By Zoë Carruthers, Energy Saving Trust, Low Energy Inclusive Appliances Team
On 11 March, Efficiency for Access hosted a webinar on female empowerment and entrepreneurship in the energy access sector. The webinar was held in recognition of International Women’s Day and as part of the Appliances Empower campaign, which sought to advance gender equality and inclusion through energy-efficient appliances.
We were happy to welcome an all-women panel from a range of organisations, including Dr. Joy Clancy, Professor at the University of Twente and Technical Advisor for ENERGIA, Susie Wheeldon, Research Lead at GOGLA, and Stephanie Finigan, Manager of Operations at Value for Women.
The webinar covered how women are using off-grid appliances to advance gender equality and spark economic growth. The speakers also discussed the increasing involvement of women within the off-grid sector and the benefits of gender mainstreaming beyond the headcount metrics. We highly encourage you to watch the full recording. To give you a glimpse into the discussion, here are some of our key takeaways from the discussion:
- Empowering women with energy empowers everyone
According to Dr. Joy Clancy, when you empower one woman to become an off-grid energy entrepreneur, the benefits will be far-reaching. Women employment tends to benefit entire households and communities, for example, when mothers have access to meaningful employment opportunities and modern energy, her children will often have better access to educational resources and more time to study. Stephanie Finigan from GOGLA explained that when women have access to appliances, they tend work longer hours and employ more women, which can translate to gains in household income. Empowering women through energy ignites a ripple effect in society and strengthens women’s rights while improving local economies altogether.
2. The off-grid energy sector remains dominated by men
According to Stephanie Finigan from GOGLA, women make up 27% of the workforce within the off-grid sector. Moving forward, increased gender parity is needed in all areas of the off-grid sector, including the supply chain, engineering roles and research roles.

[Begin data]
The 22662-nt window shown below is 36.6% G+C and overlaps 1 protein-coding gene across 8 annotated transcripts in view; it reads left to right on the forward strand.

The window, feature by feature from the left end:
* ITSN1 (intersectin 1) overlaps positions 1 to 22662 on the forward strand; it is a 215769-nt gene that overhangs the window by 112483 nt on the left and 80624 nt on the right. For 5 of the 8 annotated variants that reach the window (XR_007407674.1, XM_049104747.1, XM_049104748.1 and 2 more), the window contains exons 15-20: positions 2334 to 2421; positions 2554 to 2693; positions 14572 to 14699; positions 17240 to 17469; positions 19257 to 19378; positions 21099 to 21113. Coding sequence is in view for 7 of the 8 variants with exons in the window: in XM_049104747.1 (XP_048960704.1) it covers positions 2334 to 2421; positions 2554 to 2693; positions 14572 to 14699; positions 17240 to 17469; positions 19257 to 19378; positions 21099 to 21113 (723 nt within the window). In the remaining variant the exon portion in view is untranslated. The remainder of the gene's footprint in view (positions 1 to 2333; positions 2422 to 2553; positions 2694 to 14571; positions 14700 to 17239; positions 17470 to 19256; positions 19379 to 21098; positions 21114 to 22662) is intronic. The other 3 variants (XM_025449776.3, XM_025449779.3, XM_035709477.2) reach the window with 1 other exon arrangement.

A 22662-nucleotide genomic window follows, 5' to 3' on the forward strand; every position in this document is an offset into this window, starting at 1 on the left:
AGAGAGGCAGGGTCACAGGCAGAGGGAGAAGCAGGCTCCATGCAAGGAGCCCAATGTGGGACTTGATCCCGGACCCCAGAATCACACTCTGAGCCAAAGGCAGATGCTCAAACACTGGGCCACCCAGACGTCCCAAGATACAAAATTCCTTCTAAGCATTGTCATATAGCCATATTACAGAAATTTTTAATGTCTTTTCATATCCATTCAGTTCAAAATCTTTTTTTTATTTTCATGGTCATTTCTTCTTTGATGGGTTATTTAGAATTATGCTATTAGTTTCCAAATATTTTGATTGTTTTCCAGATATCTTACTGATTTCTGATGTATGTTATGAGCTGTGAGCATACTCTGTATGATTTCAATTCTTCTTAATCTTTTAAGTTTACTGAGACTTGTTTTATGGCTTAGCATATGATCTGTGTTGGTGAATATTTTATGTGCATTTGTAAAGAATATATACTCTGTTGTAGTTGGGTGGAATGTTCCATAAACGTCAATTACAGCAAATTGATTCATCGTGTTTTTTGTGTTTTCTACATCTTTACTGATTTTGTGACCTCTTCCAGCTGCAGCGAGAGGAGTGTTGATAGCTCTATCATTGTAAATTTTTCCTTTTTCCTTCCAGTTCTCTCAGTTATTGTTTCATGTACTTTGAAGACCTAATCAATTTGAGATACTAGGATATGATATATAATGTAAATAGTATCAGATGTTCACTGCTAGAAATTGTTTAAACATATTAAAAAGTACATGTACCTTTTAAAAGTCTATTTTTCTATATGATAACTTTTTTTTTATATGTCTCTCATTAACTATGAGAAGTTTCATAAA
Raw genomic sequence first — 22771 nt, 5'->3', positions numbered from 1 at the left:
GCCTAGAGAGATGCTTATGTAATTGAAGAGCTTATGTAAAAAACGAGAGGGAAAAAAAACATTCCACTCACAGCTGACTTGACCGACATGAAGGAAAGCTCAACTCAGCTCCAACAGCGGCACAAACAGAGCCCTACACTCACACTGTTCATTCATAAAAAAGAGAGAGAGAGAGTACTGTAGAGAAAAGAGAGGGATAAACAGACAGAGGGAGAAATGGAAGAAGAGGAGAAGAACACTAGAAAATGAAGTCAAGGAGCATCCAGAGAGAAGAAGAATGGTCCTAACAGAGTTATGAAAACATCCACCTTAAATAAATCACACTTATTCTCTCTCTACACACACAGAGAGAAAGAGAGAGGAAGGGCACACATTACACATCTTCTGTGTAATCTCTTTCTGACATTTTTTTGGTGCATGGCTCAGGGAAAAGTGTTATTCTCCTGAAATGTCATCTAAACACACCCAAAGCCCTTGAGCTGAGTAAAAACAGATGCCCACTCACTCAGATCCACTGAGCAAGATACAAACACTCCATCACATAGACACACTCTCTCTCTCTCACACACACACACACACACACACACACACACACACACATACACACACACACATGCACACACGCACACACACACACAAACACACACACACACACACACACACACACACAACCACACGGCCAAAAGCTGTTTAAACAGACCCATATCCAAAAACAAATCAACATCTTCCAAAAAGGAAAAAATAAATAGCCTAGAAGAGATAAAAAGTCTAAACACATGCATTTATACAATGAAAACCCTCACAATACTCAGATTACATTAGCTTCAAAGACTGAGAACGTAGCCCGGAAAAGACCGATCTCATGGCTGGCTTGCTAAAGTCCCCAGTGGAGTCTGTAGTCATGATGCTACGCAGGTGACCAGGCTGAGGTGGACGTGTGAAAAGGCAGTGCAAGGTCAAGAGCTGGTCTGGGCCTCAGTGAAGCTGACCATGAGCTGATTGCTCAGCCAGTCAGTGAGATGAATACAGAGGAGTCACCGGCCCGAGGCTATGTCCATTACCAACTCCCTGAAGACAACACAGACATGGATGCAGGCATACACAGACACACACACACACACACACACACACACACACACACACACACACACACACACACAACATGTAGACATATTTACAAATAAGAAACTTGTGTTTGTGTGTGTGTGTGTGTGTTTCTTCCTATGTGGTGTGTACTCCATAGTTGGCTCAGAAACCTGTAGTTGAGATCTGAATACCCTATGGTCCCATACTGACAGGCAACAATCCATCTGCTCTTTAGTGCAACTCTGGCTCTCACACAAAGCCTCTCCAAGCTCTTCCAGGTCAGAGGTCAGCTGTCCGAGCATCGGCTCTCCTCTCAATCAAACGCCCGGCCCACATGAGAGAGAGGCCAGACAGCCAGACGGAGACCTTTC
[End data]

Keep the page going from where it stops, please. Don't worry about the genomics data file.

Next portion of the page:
Dr. Joy Clancy of ENERGIA explained that involving women in the development, delivery and use of modern energy leads to an increase in the sustainability and adoption rates of services within the industry. As a result, energy access can be achieved faster with the intentional inclusion of women.
3. It’s obvious that the off-grid sector needs to better engage women, but it lacks the practical know-how
A vast number of enterprises and development programs focused on women’s involvement in within the sector agree that there is room for improvement when it comes to engaging women. However, the reality for many companies is that they lack the practical knowledge on how to engage women in meaningful ways. Stephanie Finigan spoke to the fact that more needs to be done to include women on a practical level. For example, when it comes to evaluating the performance of male and female sales agents, companies should be sure to consider specific barriers when comparing, such as access to transport and physical security, as these barriers have been historically known to adversely affect women’s’ performance.
To better engage women, off-grid companies need to take specific actions to level the playing field. Dr. Joy Clancy added that practical engagement must also consider women’s competing priorities. For example, childcare and household demands must be studied when thinking about entrepreneurship opportunities for women.
4. Data helps drive gender equality
Each of the speakers raised the need for more data to support the growth of gender equality within the sector. Stephanie Finigan highlighted the need for clean energy businesses to adopt gender inclusion targets beyond simple headcounts and metrics. Similarly, she highlighted the need for greater data on what factors contribute to women’s success within the off-grid sector. Establishing a better understanding of what successful female entrepreneurs are doing, along with the data to back it up, will strengthen sector-wide efforts to support women and promote growth.
5. Societal norms do change and we need to find ways to encourage this
Biases and prejudices are often borne through routine tasks. The speakers attested to the fact that if roles of women change, so will people’s perceptions. Dr. Joy Clancy reminded us that norms can and do change over time, referring to the phrase, “girls didn’t do that when I was your age.” Therefore, the question is not if societal norms can be changed, but when. We need to find more ways to encourage change.
To achieve gender parity and inclusivity within the off-grid sector, action must be taken to strengthen women’s entrepreneurship abilities and encourage female empowerment. Efficiency for Access encourage organisations and companies to support the practice of gender mainstreaming through our Empowering Access Pledge. 40 organisations signed the pledge and committed to championing gender mainstreaming in their current and future projects. To learn more about gender mainstreaming, please visit our website.